Figure 3.

The organogram of the CRP activities in Bangladesh. Sources: Adapted from [39].


6. The rehabilitation personnel in the CRP hospital

The CRP (2016) reported that all of 755 dedicated employees are working throughout this organization and its branches. However, there is no exact data for the total number of separate rehabilitation professionals.


7. Stroke and post-stroke care pathways in Bangladesh

The rehabilitation service systems and stroke care depend on the severity of the patients and the episodes of the stroke attack [52]. They have mentioned two phases; the acute phase and the sub-acute phase of stroke care. However, Pitthayapong et al. [2] added the post-stroke phase and it is started at the end of the acute and subacute periods of stroke.

7.1 Acute stroke care

Acute stroke care means care that takes place 24–48 hours after stroke, and during this period they need more intensive comprehensive services including rehabilitation if possible [52]. Particularly, inpatient rehabilitation care units of the hospitals serve the acute stroke care services, and the tertiary/specialized hospitals and divisional general hospitals provide comprehensive stroke care services under the healthcare services structure of Bangladesh ([53]; Bhowmik et al. [7]; & Nessa et al. [37]).

7.2 Subacute stroke care

At the end of the acute period of stroke, the sub-acute period of stroke starts, and the duration of this phase is one week until one month [52]. At this period the neurological condition of the stroke patients is more stabilized than during the acute stroke period, and from this phase, they attend a regular rehabilitation program [54]. The acute and sub-acute stroke patient services are similarly available in the tertiary/specialized hospitals and divisional general hospitals in Bangladesh (Directorate General of Health Services [53]; Bhowmik et al. [7]; Nessa et al. [37]).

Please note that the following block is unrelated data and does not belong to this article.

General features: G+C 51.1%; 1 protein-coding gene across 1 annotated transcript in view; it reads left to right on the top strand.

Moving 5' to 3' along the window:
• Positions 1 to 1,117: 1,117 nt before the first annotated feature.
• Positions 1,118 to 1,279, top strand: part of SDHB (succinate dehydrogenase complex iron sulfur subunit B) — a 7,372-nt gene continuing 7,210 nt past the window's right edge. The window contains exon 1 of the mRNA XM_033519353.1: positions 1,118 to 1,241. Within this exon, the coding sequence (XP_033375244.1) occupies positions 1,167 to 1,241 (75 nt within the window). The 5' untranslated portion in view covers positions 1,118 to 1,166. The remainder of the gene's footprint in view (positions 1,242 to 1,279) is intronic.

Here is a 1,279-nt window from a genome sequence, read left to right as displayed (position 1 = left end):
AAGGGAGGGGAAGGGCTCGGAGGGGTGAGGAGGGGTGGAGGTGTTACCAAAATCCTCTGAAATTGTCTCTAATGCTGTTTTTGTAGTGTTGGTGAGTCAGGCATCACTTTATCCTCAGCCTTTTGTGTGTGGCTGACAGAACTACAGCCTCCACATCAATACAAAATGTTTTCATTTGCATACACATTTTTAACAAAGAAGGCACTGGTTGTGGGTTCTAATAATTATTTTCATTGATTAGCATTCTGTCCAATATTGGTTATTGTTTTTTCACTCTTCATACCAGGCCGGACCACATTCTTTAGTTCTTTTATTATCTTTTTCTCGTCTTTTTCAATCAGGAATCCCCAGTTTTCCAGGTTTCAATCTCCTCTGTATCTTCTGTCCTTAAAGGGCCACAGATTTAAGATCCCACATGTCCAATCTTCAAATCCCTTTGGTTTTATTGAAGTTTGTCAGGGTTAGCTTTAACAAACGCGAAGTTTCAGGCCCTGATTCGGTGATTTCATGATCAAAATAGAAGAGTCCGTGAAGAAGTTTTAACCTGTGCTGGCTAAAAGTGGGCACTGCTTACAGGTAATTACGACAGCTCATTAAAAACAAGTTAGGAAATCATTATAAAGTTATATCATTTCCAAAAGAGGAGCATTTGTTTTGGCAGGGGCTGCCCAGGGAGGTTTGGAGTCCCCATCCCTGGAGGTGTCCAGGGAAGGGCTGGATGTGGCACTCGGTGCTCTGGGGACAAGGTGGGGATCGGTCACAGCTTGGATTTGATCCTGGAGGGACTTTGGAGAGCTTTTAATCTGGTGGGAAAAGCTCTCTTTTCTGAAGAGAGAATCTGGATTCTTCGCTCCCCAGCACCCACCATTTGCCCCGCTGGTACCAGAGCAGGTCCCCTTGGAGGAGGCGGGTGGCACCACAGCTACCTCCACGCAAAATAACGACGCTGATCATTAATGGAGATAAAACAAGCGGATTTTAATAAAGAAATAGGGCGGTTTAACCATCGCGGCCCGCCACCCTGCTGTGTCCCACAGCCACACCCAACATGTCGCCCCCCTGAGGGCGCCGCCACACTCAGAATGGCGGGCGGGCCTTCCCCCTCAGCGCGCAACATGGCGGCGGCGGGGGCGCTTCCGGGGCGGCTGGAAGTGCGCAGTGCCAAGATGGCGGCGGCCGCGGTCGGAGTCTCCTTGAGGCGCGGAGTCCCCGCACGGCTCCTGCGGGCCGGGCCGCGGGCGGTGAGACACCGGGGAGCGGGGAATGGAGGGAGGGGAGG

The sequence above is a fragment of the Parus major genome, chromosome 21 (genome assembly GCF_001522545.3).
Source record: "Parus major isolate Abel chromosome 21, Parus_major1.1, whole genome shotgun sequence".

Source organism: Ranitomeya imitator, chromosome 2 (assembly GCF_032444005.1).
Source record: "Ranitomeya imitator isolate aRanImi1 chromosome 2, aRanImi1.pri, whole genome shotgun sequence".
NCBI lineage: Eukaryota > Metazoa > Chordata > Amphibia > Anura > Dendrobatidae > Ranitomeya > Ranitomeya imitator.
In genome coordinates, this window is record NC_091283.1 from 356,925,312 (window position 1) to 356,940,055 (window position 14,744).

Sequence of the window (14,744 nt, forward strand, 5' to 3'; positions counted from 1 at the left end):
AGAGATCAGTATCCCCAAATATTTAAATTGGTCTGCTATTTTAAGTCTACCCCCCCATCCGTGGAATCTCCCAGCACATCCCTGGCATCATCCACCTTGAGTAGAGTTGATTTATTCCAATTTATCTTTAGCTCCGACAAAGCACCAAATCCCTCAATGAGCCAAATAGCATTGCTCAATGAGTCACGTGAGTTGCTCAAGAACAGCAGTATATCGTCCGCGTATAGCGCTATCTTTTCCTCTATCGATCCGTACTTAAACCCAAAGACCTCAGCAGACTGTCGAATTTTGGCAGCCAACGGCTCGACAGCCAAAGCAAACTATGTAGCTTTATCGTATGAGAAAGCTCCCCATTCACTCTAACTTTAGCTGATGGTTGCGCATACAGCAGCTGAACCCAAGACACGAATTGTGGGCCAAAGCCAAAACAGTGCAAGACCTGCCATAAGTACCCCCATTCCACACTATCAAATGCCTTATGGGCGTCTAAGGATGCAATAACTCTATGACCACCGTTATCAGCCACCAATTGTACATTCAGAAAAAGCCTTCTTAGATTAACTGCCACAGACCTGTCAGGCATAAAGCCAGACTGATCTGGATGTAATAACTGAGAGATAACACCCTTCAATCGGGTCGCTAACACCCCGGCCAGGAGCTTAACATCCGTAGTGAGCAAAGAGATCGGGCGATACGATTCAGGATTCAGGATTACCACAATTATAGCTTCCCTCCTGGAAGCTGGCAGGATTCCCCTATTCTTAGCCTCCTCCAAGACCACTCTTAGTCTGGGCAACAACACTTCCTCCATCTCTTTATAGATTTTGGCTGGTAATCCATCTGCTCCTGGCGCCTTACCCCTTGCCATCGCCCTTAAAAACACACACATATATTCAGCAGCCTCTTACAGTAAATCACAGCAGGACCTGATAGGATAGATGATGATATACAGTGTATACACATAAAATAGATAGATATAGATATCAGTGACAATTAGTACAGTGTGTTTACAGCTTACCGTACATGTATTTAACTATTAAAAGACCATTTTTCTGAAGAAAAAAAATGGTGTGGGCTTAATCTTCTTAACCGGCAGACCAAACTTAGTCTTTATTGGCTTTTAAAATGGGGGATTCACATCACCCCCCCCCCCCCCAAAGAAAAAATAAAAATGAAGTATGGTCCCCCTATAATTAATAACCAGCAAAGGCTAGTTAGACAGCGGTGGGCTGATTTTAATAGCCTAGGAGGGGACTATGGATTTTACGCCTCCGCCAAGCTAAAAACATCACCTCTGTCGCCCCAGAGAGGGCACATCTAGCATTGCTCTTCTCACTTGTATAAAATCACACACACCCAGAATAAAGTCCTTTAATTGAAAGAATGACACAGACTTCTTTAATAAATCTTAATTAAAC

7.3 Post-stroke care

Post-stroke care is care that started at the end of the acute and sub-acute phase of stroke patients [55]. However, Habib and Hirschfeld [56] found that the post-stroke care with the integration of rehabilitation services was effective. The limited specialized public and private hospitals at the tertiary level and the CRP hospital provide after-stroke/post-stroke rehabilitation services. The NGOs and Upazila health complex hospitals provide preventive and promotive services for reducing the risk factors of the second episode of stroke attack in the health systems of Bangladesh (Biswas et al. [40] & Ahmed et al. [10]).